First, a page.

In Iran, ‘couch rebels’ prefer Facebook
By Thomas Erdbrink,
TEHRAN — Two years ago, Iranian activists used social media sites as engines to organize massive anti-government demonstrations. But now, activists say, the limitless freedoms available online are proving to be a distraction from real-world dissent.
Instead of marching in the streets, the same doctors, artists and students who led the demonstrations in 2009 are playing Internet games such as FarmVille, peeking at remarkably candid photographs posted online by friends and confining their political debates to social media sites such as Facebook, where dissent has proved less risky.
“We have become couch rebels, avoiding the dangers that real changes bring,” said a 39-old Iranian artist who spends most days juggling between two laptops and 1,300 online friends. “Our world online is like an endless party with no rules, and that keeps us very busy.”
The artist insisted that she be identified only by her first name, Jinoos, to avoid government retaliation. She said she had attended a demonstration in February but, on returning home, found that all of her friends had remained online, posting news about the protest from the safety of their homes.
More than anything else, the relative quiet on the streets of Tehran can be explained by the ferocity of the government crackdown that followed the protests of 2009. Dozens of protesters were killed, hundreds were arrested, and many were sentenced to long prison terms; since then, critics of the government have preferred to vent their anger in private.
But many Iranians also acknowledge that they increasingly have been drawn into virtual worlds, which serve as outlets for self-expression in forms otherwise unimaginable in a country where a boy and a girl walking hand in hand along a boulevard could be arrested on charges of improper relations.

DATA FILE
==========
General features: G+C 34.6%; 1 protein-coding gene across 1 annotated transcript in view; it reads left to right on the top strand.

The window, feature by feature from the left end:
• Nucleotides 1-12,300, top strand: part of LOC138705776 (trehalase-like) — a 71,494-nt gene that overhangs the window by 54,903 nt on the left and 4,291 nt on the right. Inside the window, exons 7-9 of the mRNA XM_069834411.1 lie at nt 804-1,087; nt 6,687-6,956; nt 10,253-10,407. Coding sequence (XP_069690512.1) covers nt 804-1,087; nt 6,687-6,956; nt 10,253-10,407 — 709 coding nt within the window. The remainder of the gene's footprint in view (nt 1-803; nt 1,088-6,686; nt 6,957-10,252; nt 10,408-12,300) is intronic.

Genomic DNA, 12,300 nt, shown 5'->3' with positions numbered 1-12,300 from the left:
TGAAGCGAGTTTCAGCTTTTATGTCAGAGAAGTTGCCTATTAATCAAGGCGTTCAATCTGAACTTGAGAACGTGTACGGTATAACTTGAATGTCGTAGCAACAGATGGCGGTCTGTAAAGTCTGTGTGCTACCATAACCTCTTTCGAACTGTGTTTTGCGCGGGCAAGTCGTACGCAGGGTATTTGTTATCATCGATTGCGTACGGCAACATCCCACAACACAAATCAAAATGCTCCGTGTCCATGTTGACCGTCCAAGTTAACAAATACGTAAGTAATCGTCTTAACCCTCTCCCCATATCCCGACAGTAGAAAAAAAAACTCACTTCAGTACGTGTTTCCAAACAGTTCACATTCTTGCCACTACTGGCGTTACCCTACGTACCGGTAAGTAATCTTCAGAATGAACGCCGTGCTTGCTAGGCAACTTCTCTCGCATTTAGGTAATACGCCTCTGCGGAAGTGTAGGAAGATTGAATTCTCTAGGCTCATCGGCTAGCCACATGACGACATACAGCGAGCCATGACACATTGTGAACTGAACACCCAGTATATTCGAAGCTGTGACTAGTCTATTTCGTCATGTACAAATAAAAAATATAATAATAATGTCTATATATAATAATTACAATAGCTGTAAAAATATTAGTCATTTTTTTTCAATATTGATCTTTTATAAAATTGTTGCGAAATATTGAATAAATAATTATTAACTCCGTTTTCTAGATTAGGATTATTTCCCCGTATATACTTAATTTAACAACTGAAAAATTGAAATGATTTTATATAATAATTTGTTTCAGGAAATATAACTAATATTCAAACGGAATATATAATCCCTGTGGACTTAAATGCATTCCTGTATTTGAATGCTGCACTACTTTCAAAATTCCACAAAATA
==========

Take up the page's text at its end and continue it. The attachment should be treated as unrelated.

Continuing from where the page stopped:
Iran’s government has sought to block access to Facebook since the protests that followed President Mahmoud Ahmadinejad’s contested victory in the 2009 election. Organizers had used the power and speed of social media to quickly mobilize crowds. Ultimately, the authorities managed to quell the protests but not the deep dissatisfaction within the urban middle classes.
Iranians have used special software to bypass government firewalls and maintain access to Facebook, Twitter, Badoo and other Web sites. Iran has one of the largest Facebook communities in the Middle East and is one of the most densely Web-connected nations in the region, according to Internet World Stats, a Web site.
Online, Iranians brazenly show the parts of their lives that they used to keep secret from the state and others. Pictures of illegal underground parties, platinum blond girls without head scarves and couples frolicking on the beaches of Turkey are all over Iranian social media. They illustrate the rapid modernization that the Islamic republic has gone through during the past decade, changes that have left clerics, revolutionaries and many families struggling to understand.
“Within a period of 10 years, Iranians went from breaking social taboos to breaking everything,” said Bahar Rezaie, a popular Internet poet, model and designer. For her, social media in Iran illustrates what happens to a society that has a deep understanding of the world but is living under a government that has made laws out of traditions.
“Our state has appropriated the official monopoly on values, so everybody constantly feels like a rebel when they have an alcoholic drink, use any kind of drugs or sleep with someone before marriage,” said Rezaie, a tall, dark-haired 25-year-old who designs her own clothes.
Many say that social media postings in Iran illustrate that life for those who made up the bulk of the 2009 protesters is still too comfortable to risk it all in the kind of game-changing protests that have rocked other Middle Eastern nations in recent months.
“People see no viable alternative to the current leaders, and their stomachs are still full,” said Abbas Abdi, an analyst who is critical of government policies. “They are trying to live their lives.”
Jinoos, the artist, said changes are not taking place on the streets but online. She pointed to the open, heated debates on politics, relationships and other sensitive Iranian issues on social media sites. For instance, her sister, who covers herself in a shapeless chador, discovered online that three of her acquaintances were gay. Homosexuality is taboo in Iran but is increasingly accepted in urban circles.
“In real life, how would we ever have found out?” Jinoos said. Iranian culture tends to sweep secrets under Persian carpets, she said, but online realities are not as easy to ignore. Jinoos said that through the use of social media, a whole generation of plugged-in Iranians is quickly learning to deal with dialogue and other opinions and to compromise.
“We might not be organizing protests for now, but we are writing the first steps of democracy for Iran on Facebook,” she said.